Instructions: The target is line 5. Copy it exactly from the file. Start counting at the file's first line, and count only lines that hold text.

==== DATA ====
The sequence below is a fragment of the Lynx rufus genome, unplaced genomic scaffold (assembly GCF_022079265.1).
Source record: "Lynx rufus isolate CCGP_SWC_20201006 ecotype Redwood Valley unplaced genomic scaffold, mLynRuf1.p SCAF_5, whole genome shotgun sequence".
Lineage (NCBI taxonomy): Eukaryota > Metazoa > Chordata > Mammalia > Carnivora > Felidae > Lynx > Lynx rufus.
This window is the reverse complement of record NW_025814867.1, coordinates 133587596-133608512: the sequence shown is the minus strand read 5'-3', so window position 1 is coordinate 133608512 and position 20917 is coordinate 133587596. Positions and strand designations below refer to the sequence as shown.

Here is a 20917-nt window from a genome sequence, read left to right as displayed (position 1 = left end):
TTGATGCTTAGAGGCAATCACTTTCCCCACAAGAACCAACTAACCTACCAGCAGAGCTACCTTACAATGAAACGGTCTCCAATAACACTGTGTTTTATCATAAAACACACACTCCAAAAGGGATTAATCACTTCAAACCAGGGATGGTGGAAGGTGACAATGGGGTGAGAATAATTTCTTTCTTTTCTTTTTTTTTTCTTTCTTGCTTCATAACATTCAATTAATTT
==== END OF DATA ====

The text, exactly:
Here is a 20917-nt window from a genome sequence, read left to right as displayed (position 1 = left end):